Story at a glance

  • Prince William on Thursday criticised the emerging space tourism industry only hours after Star Trek legend William Shatner became the oldest person to travel to space.
  • The Duke of Cambridge told the BBC he believes the Earth’s brightest should focus on the immediate challenges the planet faces.
  • The 39-year-old implored adults to "remember how much it meant to be outdoors and what we're robbing those future generations of."

Prince William on Thursday criticised the emerging space tourism industry only hours after Star Trek legend William Shatner became the oldest person to visit space. 

The Duke of Cambridge told the BBC he believes the Earth’s brightest should focus on the immediate challenges the planet faces rather than joining the space race, seemingly chiding Jeff Bezos, Richard Branson and Elon Musk for their otherworldly pursuits. 

"We need some of the world's greatest brains and minds fixed on trying to repair this planet, not trying to find the next place to go and live,” William said. 

"I think that ultimately is what sold it for me — that really is quite crucial to be focusing on this [planet] rather than giving up and heading out into space to try and think of solutions for the future."

William — who said he has no interest in blasting to space — continued that he’s seeing a growing climate anxiety among younger generations whose "futures are basically threatened the whole time," adding that he finds it “unnerving” and “anxiety making.”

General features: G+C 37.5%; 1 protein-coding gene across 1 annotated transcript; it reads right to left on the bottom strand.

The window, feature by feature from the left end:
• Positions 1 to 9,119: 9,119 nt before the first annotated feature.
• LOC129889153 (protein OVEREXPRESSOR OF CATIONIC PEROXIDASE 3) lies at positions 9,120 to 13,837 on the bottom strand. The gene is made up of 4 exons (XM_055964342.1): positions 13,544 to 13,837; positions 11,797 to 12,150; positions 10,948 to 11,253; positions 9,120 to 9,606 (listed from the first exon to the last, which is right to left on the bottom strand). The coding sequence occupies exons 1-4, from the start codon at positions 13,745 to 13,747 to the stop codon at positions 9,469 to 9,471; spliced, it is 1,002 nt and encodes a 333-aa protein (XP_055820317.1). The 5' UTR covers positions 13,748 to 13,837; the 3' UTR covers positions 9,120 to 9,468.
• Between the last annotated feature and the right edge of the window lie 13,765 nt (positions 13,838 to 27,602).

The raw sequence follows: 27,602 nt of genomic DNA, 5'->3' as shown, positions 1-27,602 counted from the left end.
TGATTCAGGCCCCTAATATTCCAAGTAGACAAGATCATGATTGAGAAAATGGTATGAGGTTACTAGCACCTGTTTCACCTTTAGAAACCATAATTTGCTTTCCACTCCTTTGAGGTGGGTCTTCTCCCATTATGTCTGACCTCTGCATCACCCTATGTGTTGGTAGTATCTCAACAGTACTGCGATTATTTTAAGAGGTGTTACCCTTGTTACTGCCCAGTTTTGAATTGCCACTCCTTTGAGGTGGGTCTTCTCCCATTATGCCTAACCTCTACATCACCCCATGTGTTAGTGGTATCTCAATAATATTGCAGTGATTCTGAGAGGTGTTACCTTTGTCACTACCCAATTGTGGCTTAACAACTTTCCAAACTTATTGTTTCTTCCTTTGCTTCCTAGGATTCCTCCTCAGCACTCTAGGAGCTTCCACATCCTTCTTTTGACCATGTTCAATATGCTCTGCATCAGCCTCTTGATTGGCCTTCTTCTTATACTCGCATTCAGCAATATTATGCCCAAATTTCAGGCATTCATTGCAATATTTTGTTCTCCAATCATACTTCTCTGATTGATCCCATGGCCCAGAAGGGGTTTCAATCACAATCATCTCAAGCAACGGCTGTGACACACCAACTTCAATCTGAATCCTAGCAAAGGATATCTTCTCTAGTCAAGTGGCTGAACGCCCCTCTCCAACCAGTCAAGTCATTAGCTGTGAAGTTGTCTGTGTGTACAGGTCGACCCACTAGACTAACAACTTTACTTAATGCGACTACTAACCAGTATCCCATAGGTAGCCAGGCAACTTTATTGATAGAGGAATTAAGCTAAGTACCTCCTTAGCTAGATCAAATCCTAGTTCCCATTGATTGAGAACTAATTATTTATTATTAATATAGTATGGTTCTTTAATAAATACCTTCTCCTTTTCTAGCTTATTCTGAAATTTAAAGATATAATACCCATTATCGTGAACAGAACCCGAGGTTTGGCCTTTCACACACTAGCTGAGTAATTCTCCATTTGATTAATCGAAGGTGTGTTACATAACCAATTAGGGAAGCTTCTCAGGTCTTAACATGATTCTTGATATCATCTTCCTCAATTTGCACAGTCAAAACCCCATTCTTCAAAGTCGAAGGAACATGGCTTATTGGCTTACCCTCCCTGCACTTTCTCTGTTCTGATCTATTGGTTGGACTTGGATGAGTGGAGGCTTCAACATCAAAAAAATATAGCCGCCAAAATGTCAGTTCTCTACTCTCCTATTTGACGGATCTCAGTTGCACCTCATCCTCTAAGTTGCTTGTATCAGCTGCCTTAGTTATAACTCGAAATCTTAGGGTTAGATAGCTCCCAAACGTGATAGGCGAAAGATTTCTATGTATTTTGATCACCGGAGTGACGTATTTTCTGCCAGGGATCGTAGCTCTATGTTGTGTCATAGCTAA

The 39-year-old implored adults to "remember how much it meant to be outdoors and what we're robbing those future generations of."

A foundation supported by William and Kate Middleton will award The Earthshot Prize — five, 1-million pound prizes — annually to those with solutions to some of the world’s most pressing environmental issues. 


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Former Amazon CEO Jeff Bezos’ space company’s New Shepard Rocket on Wednesday carried Shatner and three others 66 miles to the edge of space on a 10-minute flight, an event the 90-year-old actor described as the “most profound experience.” 

“I hope I never recover from this. I hope I can maintain what I feel now. I don’t want to lose it,” he said. “It’s so — it’s so much larger than me and life."

Jeff Bezos joined his brother, Mark Bezos, and aerospace pioneer Wally Funk on the rocket’s inaugural suborbital flight in July more than a week after Virgin Galactic’s Richard Branson accomplished the feat. 


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Published on Oct 14, 2021